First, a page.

However, we were wrong to think that because her brother loved everything about Montessori that she would as well.
The Montessori classroom comprises 30 students of mixed ages—first through third grade in one class, and fourth through sixth grade in another class. Where our son blossomed among the younger kids, enjoying a leadership role in the mostly male student population, our extremely social daughter struggled. Eventually she was able to find a small group of girls to hang out with, but her prospects for a wider, varied group of friends dwindled. She also missed the structure and predictability that she had in her traditional school setting, the personalized space of a desk versus a table, the many electives the traditional school offered that her new school did not, and the limited athletic programs at her new school. Without a gymnasium, the school offered only cross-country running. Gone were the close-knit relationships and camaraderie our daughter experienced with teammates at her old school, as were her opportunities to explore new activities with her peers as she crept closer to middle school.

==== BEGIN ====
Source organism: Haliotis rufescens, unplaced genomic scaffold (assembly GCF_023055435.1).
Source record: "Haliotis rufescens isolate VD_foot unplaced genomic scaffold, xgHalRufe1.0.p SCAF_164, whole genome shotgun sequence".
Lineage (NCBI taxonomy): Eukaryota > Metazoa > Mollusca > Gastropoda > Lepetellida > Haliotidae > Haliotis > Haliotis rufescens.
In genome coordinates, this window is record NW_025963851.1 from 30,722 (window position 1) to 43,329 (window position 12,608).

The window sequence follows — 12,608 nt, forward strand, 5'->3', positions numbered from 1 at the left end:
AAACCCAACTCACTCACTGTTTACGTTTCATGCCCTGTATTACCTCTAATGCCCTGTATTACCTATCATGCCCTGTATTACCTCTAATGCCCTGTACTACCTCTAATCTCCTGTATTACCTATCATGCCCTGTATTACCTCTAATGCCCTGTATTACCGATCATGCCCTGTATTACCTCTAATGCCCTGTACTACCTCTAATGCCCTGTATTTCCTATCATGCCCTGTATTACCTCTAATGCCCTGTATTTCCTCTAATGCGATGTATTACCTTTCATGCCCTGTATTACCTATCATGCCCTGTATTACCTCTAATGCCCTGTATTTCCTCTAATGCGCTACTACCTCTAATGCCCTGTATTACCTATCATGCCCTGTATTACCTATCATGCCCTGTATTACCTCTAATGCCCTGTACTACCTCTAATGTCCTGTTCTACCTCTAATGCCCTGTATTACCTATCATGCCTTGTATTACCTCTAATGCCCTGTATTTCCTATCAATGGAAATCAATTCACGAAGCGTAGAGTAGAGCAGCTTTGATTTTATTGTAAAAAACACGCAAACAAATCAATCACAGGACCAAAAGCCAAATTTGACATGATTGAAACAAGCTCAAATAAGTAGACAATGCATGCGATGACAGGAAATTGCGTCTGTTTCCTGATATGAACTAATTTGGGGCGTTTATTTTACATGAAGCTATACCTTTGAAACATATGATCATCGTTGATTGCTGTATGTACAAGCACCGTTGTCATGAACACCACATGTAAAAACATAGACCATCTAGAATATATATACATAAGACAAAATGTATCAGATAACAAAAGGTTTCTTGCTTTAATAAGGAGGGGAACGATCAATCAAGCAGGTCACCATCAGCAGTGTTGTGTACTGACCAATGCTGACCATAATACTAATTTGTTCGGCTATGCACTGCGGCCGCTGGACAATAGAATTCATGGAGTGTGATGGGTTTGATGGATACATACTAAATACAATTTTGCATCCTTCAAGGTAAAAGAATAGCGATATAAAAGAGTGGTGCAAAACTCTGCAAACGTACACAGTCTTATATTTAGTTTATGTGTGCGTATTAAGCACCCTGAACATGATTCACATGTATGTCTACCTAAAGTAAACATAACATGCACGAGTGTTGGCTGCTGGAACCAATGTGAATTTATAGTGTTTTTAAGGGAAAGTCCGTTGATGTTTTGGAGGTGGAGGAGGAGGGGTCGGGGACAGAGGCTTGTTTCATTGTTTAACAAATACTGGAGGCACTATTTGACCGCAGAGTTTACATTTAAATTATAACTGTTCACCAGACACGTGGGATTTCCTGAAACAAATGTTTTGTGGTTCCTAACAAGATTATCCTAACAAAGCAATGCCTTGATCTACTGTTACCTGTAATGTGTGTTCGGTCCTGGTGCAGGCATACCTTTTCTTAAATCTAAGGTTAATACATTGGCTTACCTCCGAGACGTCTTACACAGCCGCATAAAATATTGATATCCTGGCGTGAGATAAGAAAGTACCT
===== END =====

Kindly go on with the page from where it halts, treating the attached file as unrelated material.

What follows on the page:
She was evolving, but her environment wasn’t giving her what she needed to grow. And even worse, her academic performance was suffering as a result.
While our son blossomed into a lover of education over the next few years, she flailed, trying to keep herself afloat. She had loved her traditional program, the structure of the regime, perhaps more than any of us had realized. In an environment designed to empower children, our daughter was unable to develop a weekly working plan for her education and stick to it. She needed the predictability of a classroom where the expectations were clearly communicated, and accountability is required at every turn. She needed someone to not only lead her to the water, but to stand over the proverbial trough and ensure she drank.